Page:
On the same day that UK Business Secretary, Vince Cable, has been explaining that Government sees "no justification for taxpayers' money being used to support research which is neither commercially useful nor theoretically outstanding" and that universities will be expected to "do more for less" an event has been showcasing the latest near-market products and technologies that have evolved from just such research.
The 'Meerkats and Avatars' event held at the Hauser Forum and organized by St John's Innovation Centre, took place today and served as a great reminder that commercially viable science and technology innovation is most certainly not dead in the water. Of course, you would expect nothing less from Cambridge which has just been voted the number one university in the world , beating Harvard, Oxford and Yale.
Speaking at the event, Martin Graham, former Head of Markets at the London Stock Exchange proposed a new type of stock exchange that would increase liquidity into the market for growth businesses and help innovation drive society forward, arguing that "new products, services and technologies are key to economic recovery". Graham, founder of the CMX Capital Markets Exchange platform, admits is can be difficult for investors to identify early-stage businesses with real-world commercial potential and as a result more than half of those businesses getting short term 'Angel' support go under. "Short-term investment means that valuable time is spent chasing new sources of funding, rather than developing the business" he added.
David Gill, MD of high technology incubator St John's Innovation Centre which organized the event, agrees that the current markets for the kind of young and high-impact tech firms coming out of Cambridge University is ineffective. His keynote presentation 'Beyond the collapse of the funding escalator' highlighted how the mechanism which finances the risk of innovation is both outdated and inefficient. "Some 1,400 technology-based businesses employing 40,000 people are based around Cambridge, including world-class companies such as ARM Holdings and Autonomy Corporation, but we have to ask, how would their successors find funding today?" Gill points out, adding that even if Government were to withdraw investment then legislation could be used instead in order to create private funds that would be more likely to succeed.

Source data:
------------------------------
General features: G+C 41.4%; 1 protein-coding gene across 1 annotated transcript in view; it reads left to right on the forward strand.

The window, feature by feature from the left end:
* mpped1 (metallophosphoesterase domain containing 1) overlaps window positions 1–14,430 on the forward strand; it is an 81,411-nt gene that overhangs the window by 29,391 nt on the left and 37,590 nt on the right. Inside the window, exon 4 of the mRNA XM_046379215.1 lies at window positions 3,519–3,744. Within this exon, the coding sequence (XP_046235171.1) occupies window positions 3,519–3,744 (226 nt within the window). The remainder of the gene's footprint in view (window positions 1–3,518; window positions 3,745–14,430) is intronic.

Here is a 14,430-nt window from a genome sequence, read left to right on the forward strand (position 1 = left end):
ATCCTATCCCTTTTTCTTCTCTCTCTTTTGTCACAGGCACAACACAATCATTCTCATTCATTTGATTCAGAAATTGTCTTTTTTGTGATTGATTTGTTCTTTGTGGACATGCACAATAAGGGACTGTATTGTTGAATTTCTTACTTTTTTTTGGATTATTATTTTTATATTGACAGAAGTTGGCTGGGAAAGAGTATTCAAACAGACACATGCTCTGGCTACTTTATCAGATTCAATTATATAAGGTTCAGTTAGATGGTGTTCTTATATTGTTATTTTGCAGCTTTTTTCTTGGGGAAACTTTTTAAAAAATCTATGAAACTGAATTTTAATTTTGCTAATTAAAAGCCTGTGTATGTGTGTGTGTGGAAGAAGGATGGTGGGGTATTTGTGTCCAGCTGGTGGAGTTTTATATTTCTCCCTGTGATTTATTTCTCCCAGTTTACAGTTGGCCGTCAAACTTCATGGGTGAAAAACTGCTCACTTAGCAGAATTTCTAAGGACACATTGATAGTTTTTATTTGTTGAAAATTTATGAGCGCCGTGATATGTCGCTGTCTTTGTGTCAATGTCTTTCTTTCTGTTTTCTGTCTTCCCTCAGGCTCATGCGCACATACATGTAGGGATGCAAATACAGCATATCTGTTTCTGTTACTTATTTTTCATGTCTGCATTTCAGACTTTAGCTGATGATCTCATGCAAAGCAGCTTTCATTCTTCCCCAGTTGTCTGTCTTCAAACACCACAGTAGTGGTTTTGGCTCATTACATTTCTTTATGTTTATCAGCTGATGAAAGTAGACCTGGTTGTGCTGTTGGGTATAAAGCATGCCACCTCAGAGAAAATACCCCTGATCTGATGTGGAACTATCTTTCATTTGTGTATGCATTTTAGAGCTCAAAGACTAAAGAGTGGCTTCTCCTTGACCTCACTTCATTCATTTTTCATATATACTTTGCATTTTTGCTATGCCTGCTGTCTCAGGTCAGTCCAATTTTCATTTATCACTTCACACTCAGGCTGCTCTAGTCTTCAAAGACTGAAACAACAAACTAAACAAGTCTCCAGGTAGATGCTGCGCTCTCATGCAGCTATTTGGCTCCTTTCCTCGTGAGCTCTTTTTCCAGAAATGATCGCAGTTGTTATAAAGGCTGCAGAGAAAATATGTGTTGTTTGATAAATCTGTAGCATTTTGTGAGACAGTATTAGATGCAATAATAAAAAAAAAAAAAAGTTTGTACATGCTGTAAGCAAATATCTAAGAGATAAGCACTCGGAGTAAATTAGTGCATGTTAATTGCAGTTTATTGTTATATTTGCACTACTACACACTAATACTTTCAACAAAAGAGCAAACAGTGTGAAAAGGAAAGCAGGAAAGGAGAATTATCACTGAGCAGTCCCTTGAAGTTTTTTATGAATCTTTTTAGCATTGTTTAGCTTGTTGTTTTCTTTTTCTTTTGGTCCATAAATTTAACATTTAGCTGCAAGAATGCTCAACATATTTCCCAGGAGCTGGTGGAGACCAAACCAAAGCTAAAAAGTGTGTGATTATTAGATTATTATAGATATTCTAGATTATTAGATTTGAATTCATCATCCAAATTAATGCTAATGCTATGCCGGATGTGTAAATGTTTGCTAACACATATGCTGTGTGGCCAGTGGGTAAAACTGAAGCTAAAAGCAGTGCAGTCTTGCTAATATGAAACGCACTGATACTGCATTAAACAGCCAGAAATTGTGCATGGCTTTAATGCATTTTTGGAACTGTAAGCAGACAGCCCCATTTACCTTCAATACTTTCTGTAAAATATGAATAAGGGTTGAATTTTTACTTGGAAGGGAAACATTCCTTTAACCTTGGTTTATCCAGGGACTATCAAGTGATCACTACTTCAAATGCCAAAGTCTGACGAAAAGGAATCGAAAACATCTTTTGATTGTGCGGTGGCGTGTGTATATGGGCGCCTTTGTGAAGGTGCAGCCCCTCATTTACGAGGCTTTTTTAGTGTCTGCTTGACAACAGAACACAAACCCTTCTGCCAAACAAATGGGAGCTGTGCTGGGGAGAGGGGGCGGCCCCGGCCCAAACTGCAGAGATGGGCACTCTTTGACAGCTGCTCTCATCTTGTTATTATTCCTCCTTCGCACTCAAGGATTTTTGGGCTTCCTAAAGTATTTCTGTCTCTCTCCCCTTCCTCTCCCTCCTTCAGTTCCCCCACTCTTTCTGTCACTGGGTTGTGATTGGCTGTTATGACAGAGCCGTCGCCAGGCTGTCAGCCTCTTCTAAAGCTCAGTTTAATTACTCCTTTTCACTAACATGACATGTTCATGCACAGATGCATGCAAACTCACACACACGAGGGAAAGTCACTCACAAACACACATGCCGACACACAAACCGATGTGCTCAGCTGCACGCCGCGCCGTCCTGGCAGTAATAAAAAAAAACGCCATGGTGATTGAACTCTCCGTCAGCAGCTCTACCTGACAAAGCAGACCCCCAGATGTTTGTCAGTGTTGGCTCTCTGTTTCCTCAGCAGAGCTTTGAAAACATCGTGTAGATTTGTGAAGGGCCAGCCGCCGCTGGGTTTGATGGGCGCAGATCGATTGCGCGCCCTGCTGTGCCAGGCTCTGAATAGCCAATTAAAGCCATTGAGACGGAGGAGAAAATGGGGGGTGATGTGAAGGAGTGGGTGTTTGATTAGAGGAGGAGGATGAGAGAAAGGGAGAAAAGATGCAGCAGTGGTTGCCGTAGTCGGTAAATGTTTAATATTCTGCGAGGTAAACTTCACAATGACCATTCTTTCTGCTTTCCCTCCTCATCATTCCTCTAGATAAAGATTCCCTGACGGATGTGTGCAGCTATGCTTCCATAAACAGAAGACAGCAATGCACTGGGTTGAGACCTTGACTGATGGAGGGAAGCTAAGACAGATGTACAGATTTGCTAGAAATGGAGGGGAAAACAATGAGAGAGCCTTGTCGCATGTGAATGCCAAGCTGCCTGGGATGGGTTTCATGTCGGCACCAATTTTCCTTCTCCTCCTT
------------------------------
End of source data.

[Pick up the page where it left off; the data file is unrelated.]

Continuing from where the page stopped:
Some of the companies showcasing their 'near market' technologies included:
Audio Analytic showcased a method of recognising the sounds of aggression . A technology that enables CCTV to automatically recognise warnings such as car alarms or signs of aggression and then rapidly alert security guards to crimes being committed. the idea being that everything from glass being broken through to people shouting could act as signals of a potential crime, especially if the camera 'hearing' that signal could identify itself on the bank of upwards of a hundred screens that a guard may have to monitor. The sound-recognition software was developed by Christopher Mitchell as part of his PhD at Anglia Ruskin University. The software is clever enough to pick up signs of aggression such as raised voices and Christopher sees huge potential for the technology in hospitals, for example: "If it can reduce verbal and physical attacks on hospital staff it will dramatically improve their working conditions". The software even gets around the problem of it being illegal to record sound from CCTV cameras in some countries due to giving security guards access to private conversations. It does this by being able to store a short clip of the sound recording once an alert has been flagged, and this then being made available to law enforcement as part of any on-going criminal investigation.